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#5 The old enemy

No, not the English rugby team. I speak, of course, of TIME. “Where does the time go?”, as Sandy Denny asked us back in the day. Fecked if I know dearie. I had such good intentions to blog monthly, but life has been somewhat hectic. I find myself with the space to blog again, in the long dark tea-time of the soul between two events in the Science Gallery, my regular gig. So here I type feverishly with a rare golden hour to spend. Last time I blogged was last May, with Ireland in the convulsions of the 8th amendment referendum campaign. Wow. a lot has happened. I told myself, I’ll wait until I have something to blog about. And then, when I did, I didn’t have time to blog! Or the inclination, in fairness. I signed off then bemoaning that I was still wearing a fleece jacket in mid May. Little was I to know that the country was about to experience its longest and most intense heatwave and drought for 40 years. The grass yellowed, and a few late Skerries summer night’s were had on the harbour and beach. I took time off to celebrate my wife’s 50th birthday. 5 months later, the celebrations seem to be winding down just in time for my Mam’s 70th celebrations, which seem to be taking place over a more sober two month period. Ah sure, go on. Who am I to judge? I get to enjoy a bit of it too. So, in between work, there has been much travel. The first half of the heatwave was spent touring the Donegal coast from Errigal to Rossnowlagh, which felt almost like another planet as we paddled in the warm shore water after 10pm. Hardly time to start retreating inside to blog about it. But I did take some pretty pictures. There was lots of sheep. Other than that, I won’t bore you with the sublimely sunny details.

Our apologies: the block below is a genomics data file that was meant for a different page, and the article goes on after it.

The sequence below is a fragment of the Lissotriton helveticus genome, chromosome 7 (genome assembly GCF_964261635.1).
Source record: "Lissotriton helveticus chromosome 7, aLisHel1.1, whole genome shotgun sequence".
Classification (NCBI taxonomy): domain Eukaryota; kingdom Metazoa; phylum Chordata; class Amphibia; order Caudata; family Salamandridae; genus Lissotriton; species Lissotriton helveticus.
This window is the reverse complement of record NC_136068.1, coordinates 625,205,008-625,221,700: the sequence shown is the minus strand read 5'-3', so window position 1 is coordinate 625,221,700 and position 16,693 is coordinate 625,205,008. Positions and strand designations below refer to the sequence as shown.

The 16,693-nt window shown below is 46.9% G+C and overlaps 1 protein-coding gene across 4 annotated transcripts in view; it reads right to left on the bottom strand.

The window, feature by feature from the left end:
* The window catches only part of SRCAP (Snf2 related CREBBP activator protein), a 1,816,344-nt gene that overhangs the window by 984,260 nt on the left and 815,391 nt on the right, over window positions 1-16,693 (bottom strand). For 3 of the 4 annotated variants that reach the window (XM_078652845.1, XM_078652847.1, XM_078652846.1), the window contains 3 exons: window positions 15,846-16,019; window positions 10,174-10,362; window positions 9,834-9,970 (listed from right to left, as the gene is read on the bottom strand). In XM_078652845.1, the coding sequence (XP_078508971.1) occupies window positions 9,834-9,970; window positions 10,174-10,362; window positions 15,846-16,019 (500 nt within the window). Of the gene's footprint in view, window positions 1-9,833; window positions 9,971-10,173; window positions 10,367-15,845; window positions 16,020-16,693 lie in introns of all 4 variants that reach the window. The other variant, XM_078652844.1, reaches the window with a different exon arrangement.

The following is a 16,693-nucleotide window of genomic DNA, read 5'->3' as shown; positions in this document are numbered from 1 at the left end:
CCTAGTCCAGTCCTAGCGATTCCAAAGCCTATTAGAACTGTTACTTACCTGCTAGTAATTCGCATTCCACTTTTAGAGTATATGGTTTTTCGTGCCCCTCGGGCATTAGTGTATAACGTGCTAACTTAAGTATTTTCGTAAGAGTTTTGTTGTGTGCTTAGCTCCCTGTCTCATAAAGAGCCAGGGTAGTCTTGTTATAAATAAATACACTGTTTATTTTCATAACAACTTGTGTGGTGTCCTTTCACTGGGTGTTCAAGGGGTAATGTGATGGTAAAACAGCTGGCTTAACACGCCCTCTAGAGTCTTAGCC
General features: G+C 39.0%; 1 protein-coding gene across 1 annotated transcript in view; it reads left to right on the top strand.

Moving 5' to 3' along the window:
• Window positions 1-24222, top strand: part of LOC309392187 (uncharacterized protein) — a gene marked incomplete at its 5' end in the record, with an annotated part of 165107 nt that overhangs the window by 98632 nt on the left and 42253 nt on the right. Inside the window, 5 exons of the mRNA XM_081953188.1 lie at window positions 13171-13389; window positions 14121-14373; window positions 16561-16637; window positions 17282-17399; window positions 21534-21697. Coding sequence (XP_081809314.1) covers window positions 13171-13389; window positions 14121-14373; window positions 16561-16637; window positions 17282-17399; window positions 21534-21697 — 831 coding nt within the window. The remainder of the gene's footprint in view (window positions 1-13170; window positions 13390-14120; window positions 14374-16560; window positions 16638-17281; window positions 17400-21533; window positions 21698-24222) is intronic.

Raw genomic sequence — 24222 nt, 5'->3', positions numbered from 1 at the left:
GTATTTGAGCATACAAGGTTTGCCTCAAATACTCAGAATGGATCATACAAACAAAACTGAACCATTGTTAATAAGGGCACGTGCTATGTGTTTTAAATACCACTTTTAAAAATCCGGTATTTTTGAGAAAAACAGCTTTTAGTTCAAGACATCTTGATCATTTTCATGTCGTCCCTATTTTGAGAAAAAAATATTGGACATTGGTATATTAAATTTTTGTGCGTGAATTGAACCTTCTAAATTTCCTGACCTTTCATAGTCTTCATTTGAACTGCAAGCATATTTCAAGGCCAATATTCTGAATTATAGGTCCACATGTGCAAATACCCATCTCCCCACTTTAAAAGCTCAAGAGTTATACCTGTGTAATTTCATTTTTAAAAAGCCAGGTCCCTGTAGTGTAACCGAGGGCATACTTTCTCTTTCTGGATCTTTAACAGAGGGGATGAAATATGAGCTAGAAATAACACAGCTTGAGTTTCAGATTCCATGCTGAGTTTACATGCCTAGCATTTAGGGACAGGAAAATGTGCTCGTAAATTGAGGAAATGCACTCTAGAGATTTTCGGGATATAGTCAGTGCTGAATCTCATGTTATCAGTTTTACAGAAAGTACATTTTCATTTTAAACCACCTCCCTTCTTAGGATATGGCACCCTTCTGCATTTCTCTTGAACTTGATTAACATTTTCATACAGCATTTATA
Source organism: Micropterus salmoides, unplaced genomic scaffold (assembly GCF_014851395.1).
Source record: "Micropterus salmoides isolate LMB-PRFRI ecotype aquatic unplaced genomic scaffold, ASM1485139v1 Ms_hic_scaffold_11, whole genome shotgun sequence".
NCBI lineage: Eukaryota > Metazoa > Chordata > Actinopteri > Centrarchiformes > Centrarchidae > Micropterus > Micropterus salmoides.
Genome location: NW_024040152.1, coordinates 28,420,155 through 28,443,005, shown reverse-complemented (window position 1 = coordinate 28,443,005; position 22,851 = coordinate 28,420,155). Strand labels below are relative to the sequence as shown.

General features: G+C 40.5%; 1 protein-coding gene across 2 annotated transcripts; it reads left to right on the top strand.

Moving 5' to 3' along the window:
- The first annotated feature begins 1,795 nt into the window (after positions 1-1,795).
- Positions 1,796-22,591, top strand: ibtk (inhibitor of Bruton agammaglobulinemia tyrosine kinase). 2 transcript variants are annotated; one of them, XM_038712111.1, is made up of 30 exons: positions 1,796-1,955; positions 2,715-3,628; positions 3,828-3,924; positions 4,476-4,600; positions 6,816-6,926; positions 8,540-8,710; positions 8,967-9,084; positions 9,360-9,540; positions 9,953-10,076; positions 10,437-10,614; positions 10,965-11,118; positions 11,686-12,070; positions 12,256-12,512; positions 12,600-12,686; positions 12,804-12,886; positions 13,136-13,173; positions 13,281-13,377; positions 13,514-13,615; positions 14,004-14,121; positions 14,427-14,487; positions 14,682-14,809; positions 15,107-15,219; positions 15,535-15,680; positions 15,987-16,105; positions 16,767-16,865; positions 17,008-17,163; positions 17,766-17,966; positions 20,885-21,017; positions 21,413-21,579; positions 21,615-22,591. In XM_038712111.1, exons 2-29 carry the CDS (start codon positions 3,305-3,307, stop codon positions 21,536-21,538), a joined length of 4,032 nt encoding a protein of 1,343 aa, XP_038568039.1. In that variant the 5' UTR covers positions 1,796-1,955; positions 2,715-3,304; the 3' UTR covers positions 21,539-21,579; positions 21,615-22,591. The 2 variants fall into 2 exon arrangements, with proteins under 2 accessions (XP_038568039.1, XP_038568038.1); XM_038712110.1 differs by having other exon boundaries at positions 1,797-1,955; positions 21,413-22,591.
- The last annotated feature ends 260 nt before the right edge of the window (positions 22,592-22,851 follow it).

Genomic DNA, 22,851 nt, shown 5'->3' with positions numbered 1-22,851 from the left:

Rossknowlagh Beach, Co. Donegal

It’s sufficient to say that an extended period of warm sunlight can have a strange effect on the Irish. The national emergency plan for winter storm weather is to buy bread and watch Netflix. For warm sun, which is never guaranteed in the Irish summer, the corresponding plan is t